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It ought, however, to be declared by the Bishops, plainly, and without circumlocution, whether or no the Psalms in the Bible version are spurious; if they are spurious, then farewell the authorised Bible! if they are not spurious, then the version in the Prayer Book must be spurious : it is impossible that two translations of one book, greatly differing from one another, can each be correct-let the Bishops make up their minds and decide accordingly.
Amongst the multitude of errors in the Psalms, printed in the Prayer Book, I shall here notice only two. We read the first verse of the twenty-ninth Psalm in the Bible thus : “ Give unto the Lord, O ye mighty, give unto the Lord glory and strength.”
But the Prayer Book favours us with this extraordinary version “Bring unto the Lord, Oye mighty, bring young rams unto the Lord : ascribe unto the Lord worship and strength :" ą very wide variation, indeed, and as far as possible from Scripture. Again in Psalm cv. 28, we find the Bible and Prayer Book giving precisely opposite accounts of a matter of fact. Bible: “ And they rebelled not against his word.” Prayer Book: “ And they were not obedient unto his word ?" Which of these must I believe? But what becomes of the Church of England if I cannot trust the Prayer Book?
&c. &c. &c.
FROM THE SAME TO THE SAME.
I HAVE thus, my dear uncle, given you a slight sketch of some imperfections in the Prayer Book, and though for brevity's sake it is but a sketch, and though I have omitted many things, yet you will perceive the difficulties which press on my mind in the question of conformity with the Established Church. Believe me, however, I do not confine my objections merely to the Prayer Book and Ceremonies, for I see in the workings of the Church of England enormous corruptions and gigantic evils—an absence of what one would wish, and, in lieu thereof, the presence of much which is pernicious and scandalous.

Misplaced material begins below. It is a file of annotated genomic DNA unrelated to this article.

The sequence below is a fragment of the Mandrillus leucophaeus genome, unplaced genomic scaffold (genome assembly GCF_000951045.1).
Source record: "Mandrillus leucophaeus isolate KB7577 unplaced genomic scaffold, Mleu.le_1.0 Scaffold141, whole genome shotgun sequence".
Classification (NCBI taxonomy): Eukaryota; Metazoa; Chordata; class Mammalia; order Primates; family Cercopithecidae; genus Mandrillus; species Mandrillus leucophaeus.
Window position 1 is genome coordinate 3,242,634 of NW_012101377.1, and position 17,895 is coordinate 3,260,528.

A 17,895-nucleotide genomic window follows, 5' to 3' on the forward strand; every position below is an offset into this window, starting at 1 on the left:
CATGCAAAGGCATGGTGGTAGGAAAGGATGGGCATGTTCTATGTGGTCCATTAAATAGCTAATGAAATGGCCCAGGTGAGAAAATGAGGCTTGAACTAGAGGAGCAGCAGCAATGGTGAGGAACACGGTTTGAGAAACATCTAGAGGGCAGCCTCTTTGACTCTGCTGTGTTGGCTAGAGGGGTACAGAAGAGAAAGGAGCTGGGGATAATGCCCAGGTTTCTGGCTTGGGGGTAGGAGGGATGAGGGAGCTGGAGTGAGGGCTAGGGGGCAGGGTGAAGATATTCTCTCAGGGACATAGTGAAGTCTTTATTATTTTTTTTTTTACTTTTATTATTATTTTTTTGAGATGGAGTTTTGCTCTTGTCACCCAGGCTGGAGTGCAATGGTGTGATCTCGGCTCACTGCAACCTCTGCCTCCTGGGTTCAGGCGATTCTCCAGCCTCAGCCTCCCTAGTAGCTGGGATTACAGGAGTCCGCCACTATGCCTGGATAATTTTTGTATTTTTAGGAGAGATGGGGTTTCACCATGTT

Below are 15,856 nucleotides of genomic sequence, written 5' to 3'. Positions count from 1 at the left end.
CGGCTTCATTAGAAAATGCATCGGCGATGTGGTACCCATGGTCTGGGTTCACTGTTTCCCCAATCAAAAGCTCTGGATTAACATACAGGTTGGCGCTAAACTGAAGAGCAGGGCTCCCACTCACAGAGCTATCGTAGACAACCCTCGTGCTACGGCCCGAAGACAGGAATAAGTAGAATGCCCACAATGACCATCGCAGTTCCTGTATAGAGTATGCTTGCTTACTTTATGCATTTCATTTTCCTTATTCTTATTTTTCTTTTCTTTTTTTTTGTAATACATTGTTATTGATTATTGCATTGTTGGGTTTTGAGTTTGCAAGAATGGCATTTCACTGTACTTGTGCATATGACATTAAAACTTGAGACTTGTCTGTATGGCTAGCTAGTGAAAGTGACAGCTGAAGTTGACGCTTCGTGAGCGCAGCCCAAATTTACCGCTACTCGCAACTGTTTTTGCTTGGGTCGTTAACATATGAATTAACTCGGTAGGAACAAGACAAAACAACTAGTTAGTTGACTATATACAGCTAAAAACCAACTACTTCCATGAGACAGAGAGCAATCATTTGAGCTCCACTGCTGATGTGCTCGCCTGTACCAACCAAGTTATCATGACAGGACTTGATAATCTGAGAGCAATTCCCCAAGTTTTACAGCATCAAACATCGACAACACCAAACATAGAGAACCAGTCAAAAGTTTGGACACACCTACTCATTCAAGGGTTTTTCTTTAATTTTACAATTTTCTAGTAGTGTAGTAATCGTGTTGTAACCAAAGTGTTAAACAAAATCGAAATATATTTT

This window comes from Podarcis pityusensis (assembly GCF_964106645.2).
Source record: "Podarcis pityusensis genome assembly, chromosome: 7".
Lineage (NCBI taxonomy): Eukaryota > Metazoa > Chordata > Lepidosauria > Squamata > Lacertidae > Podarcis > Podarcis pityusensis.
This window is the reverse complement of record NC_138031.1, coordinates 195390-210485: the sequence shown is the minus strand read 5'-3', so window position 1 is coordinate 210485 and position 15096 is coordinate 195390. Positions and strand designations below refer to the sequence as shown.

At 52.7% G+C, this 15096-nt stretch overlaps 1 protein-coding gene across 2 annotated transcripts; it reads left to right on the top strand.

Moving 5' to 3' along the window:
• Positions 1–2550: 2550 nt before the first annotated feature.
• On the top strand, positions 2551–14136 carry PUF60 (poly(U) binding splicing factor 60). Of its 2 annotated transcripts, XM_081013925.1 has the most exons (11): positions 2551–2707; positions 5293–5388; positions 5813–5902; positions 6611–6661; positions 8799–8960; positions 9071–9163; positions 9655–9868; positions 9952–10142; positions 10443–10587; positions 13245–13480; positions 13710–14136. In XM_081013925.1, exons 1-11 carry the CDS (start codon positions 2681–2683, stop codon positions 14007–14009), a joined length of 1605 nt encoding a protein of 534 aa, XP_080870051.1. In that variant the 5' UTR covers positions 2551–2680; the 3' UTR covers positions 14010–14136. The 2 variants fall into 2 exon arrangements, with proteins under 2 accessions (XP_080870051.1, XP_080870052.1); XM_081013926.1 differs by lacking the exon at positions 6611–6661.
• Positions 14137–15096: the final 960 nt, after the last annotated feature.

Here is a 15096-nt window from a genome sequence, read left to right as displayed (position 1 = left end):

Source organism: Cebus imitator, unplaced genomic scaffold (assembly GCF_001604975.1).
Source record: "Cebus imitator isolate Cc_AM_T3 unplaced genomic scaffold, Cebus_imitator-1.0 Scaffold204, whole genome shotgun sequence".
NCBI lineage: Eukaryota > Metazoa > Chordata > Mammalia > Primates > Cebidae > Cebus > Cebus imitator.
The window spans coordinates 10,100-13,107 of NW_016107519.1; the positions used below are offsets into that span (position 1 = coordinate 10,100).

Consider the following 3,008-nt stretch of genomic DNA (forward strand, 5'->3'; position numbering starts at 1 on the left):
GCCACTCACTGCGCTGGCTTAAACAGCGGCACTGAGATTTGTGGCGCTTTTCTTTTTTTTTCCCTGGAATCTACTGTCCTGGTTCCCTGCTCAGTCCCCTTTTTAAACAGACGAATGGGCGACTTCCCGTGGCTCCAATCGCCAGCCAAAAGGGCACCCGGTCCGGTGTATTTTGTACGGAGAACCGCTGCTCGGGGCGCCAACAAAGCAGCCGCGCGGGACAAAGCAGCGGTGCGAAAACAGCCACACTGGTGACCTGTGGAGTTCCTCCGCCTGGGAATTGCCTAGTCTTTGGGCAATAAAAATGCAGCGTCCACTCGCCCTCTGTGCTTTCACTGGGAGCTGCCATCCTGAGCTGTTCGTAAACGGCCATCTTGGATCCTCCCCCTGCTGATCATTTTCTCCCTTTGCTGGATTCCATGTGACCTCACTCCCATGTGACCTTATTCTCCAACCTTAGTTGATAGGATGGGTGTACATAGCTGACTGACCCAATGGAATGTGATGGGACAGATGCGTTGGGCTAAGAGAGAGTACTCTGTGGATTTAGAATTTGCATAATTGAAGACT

I will say nothing here of the union of Church and State; for, though I believe such a union must ever be sinful and produce sin, my business at present is with facts, and not with abstract principles. Wealth and power have done their usual mischief in the Established Church, and, if that be true which we read in Scripture, that “ the love of money is the root of all evil,” what an incalculable degree of evil must there be in the opulent and avaricious Establishment! The great body of the Bishops ever have been, and ever must be, men of worldly habits and inclinations ; either given to avarice, or living a life of political intrigue, or magnificent luxury. Of course, in every generation there always have been exceptions, and some good men have always been amongst them, but I speak of the constant majority, and I cannot help coming to the conclusion, that the Episcopal bench has been, and ever will be, till the Church shall be separated from the State, corrupt.
To begin with the beginning of the Church of England, in those days when manners were more simple, and the tone of morals amongst Churchmen more austere than at present; yet, even then, the Prelates indulged in the exhibition of secular grandeur and worldly state ill becoming their situation. They had had, indeed, their gossips*, who for them had renounced the pomps and vanities of this wicked world,” but it produced no effect in their conduct; for, in the reign of Elizabeth, they drew the attention of Beza, who himself saw their